Down Memory Lane

Eskbank Road, Dalkeith, with the spires of West Church and St John's Church in view. Photo courtesy of Midlothian Council Local Studies
Eskbank Road, Dalkeith, with the spires of West Church and St John's Church in view. Photo courtesy of Midlothian Council Local Studies

The Sunday School trip season was now in full swing. For many of the local children, this was their one big treat of the summer, and made all those dreary Sundays worthwhile!

On Tuesday 9th, St John’s made their annual pilgrimage to Longniddry, and were driven there in horse drawn carts.

On Thursday 11th, the West Parish went to Niddrie Marischal. Over 200 went in carts and vans (again horse drawn), lent by friends and it was voted the “best ever”.

On Friday 12th, the children of Pathhead Catholic Church drove to Vogrie in wagonettes. (I would be interested if anyone could tell me why Pathhead had a Catholic Church, whilst other surrounding villages did not).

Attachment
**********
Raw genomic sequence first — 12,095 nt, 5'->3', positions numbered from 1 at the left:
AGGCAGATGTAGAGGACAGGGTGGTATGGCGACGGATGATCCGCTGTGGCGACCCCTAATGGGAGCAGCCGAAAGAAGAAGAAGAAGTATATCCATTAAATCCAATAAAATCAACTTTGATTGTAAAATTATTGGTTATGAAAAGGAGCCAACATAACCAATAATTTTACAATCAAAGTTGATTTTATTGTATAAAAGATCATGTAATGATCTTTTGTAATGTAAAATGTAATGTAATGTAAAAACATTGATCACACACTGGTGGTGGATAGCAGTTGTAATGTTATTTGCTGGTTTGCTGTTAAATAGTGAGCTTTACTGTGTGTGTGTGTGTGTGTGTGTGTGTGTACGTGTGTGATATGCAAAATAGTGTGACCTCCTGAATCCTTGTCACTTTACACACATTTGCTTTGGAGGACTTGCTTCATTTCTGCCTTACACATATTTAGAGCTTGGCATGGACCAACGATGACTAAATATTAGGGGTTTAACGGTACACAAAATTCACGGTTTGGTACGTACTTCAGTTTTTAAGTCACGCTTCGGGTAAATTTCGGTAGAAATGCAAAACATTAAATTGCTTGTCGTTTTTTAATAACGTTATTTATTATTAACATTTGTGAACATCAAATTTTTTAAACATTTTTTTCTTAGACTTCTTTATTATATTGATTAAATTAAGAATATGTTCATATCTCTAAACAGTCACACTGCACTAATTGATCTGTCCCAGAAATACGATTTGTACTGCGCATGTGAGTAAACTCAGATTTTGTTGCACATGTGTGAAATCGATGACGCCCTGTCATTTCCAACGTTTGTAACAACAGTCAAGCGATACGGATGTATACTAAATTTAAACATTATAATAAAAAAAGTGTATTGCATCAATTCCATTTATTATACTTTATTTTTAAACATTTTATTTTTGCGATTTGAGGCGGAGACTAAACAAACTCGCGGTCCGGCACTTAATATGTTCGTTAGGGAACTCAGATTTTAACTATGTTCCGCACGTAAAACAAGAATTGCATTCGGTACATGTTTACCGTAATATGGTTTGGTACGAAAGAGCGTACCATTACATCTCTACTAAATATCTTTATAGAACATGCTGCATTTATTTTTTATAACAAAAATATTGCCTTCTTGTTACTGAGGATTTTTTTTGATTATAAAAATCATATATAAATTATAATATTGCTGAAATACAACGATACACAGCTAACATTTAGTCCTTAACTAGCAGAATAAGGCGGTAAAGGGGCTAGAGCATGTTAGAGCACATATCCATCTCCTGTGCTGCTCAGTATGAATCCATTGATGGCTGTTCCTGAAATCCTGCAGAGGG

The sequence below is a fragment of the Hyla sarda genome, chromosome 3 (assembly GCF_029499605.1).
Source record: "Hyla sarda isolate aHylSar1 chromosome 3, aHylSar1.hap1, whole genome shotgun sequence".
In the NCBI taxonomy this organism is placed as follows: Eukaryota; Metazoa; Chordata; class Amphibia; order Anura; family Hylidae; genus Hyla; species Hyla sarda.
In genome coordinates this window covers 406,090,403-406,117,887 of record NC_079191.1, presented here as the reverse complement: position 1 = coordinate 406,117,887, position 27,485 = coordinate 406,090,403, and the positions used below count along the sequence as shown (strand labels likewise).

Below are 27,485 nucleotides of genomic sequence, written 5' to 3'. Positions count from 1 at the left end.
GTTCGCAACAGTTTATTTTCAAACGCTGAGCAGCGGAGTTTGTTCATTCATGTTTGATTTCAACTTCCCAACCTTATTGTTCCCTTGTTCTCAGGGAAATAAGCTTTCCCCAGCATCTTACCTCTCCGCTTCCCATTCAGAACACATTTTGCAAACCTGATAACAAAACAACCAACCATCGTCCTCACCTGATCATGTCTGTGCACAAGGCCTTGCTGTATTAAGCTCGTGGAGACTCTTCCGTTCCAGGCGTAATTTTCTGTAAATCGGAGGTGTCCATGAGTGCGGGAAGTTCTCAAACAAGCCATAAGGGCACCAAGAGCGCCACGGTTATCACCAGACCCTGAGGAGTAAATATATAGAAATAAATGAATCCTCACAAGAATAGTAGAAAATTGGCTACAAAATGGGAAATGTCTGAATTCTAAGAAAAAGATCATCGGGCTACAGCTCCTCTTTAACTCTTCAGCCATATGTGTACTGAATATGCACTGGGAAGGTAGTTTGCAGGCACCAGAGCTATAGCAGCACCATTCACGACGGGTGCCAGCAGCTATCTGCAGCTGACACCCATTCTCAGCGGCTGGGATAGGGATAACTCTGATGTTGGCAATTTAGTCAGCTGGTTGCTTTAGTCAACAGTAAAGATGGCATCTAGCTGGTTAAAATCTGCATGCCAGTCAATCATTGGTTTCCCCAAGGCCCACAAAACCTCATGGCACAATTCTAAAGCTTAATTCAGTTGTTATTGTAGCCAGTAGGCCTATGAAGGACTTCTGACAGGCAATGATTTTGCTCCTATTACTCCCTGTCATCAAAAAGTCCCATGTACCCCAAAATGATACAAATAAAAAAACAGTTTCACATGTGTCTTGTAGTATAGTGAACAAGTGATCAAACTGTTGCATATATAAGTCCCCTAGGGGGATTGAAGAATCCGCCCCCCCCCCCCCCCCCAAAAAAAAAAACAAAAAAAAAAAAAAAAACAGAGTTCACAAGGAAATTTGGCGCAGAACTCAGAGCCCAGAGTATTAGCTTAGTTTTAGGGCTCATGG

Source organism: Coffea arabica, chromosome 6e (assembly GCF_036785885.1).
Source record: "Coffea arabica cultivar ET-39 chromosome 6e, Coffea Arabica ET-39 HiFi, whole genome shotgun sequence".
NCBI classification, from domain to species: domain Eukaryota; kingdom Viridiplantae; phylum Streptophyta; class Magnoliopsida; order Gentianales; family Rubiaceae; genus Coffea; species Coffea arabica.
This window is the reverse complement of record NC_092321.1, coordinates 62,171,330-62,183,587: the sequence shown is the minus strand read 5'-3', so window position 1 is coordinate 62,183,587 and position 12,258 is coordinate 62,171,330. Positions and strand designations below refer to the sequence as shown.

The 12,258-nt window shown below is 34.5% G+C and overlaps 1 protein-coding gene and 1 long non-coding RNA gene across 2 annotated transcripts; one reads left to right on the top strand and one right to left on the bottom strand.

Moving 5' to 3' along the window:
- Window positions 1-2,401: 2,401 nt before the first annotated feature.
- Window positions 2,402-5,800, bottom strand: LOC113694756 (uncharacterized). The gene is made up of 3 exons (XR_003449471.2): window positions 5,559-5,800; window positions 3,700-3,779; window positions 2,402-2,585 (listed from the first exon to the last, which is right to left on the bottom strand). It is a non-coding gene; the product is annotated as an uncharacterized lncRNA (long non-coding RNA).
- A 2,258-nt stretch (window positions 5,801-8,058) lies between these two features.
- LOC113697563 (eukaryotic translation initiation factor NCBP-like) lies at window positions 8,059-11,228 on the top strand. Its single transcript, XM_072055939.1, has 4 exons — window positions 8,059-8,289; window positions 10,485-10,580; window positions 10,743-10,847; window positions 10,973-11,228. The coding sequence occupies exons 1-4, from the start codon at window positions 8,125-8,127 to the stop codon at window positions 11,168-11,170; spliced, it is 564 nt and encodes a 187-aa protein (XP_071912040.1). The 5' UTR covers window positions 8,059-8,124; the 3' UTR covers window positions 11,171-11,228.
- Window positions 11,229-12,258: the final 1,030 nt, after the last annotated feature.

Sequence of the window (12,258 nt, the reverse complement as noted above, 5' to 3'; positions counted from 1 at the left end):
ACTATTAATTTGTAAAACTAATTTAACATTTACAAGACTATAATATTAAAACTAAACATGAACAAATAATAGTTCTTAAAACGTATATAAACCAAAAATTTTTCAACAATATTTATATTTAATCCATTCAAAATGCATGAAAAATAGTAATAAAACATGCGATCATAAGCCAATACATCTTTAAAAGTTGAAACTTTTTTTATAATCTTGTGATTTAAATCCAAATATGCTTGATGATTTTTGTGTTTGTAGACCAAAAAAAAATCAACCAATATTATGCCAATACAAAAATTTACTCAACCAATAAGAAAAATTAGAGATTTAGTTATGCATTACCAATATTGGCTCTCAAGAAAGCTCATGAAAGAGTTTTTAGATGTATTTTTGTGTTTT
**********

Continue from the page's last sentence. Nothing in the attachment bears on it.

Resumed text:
But pride of place went to Newbattle Kirk, who did it in style! On Saturday 13th a special train took over 700 people to Prestonpans, where they marched from the station to the sea behind the Pipe Band!

1901 obviously had a good summer, because every report mentioned the superb weather.

The Dalkeith Show took place as usual on the 1st Saturday in July, although then it was held in Woodburn Park, not Lugton. The main prizes in the Cattle section were won by the Arniston Coal Company and the Duke of Buccleuch.

Read more of Alan Mason’s feature in this week’s Advertiser. On sale now.